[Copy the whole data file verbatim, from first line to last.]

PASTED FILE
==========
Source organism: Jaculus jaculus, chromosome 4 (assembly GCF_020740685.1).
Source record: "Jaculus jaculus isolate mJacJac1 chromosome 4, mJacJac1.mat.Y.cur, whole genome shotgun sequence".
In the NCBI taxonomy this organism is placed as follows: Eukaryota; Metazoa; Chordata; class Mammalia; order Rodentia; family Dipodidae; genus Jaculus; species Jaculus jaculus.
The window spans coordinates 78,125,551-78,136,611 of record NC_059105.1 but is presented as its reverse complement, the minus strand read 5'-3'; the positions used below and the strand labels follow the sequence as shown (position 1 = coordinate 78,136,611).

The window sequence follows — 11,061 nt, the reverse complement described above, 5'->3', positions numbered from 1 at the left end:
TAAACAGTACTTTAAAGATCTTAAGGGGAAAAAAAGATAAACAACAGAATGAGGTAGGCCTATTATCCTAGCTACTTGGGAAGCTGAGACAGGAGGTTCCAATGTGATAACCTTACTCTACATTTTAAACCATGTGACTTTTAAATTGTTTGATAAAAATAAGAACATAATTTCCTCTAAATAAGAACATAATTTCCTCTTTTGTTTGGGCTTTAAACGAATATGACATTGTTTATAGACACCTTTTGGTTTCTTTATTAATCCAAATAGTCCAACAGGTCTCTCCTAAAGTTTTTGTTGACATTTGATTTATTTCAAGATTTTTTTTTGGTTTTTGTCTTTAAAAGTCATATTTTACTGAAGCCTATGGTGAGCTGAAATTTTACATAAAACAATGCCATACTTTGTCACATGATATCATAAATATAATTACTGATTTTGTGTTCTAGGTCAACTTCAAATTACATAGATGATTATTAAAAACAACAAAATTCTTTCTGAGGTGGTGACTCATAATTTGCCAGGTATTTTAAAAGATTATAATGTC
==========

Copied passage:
Source organism: Jaculus jaculus, chromosome 4 (assembly GCF_020740685.1).
Source record: "Jaculus jaculus isolate mJacJac1 chromosome 4, mJacJac1.mat.Y.cur, whole genome shotgun sequence".
In the NCBI taxonomy this organism is placed as follows: Eukaryota; Metazoa; Chordata; class Mammalia; order Rodentia; family Dipodidae; genus Jaculus; species Jaculus jaculus.
The window spans coordinates 78,125,551-78,136,611 of record NC_059105.1 but is presented as its reverse complement, the minus strand read 5'-3'; the positions used below and the strand labels follow the sequence as shown (position 1 = coordinate 78,136,611).

The window sequence follows — 11,061 nt, the reverse complement described above, 5'->3', positions numbered from 1 at the left end:
TAAACAGTACTTTAAAGATCTTAAGGGGAAAAAAAGATAAACAACAGAATGAGGTAGGCCTATTATCCTAGCTACTTGGGAAGCTGAGACAGGAGGTTCCAATGTGATAACCTTACTCTACATTTTAAACCATGTGACTTTTAAATTGTTTGATAAAAATAAGAACATAATTTCCTCTAAATAAGAACATAATTTCCTCTTTTGTTTGGGCTTTAAACGAATATGACATTGTTTATAGACACCTTTTGGTTTCTTTATTAATCCAAATAGTCCAACAGGTCTCTCCTAAAGTTTTTGTTGACATTTGATTTATTTCAAGATTTTTTTTTGGTTTTTGTCTTTAAAAGTCATATTTTACTGAAGCCTATGGTGAGCTGAAATTTTACATAAAACAATGCCATACTTTGTCACATGATATCATAAATATAATTACTGATTTTGTGTTCTAGGTCAACTTCAAATTACATAGATGATTATTAAAAACAACAAAATTCTTTCTGAGGTGGTGACTCATAATTTGCCAGGTATTTTAAAAGATTATAATGTC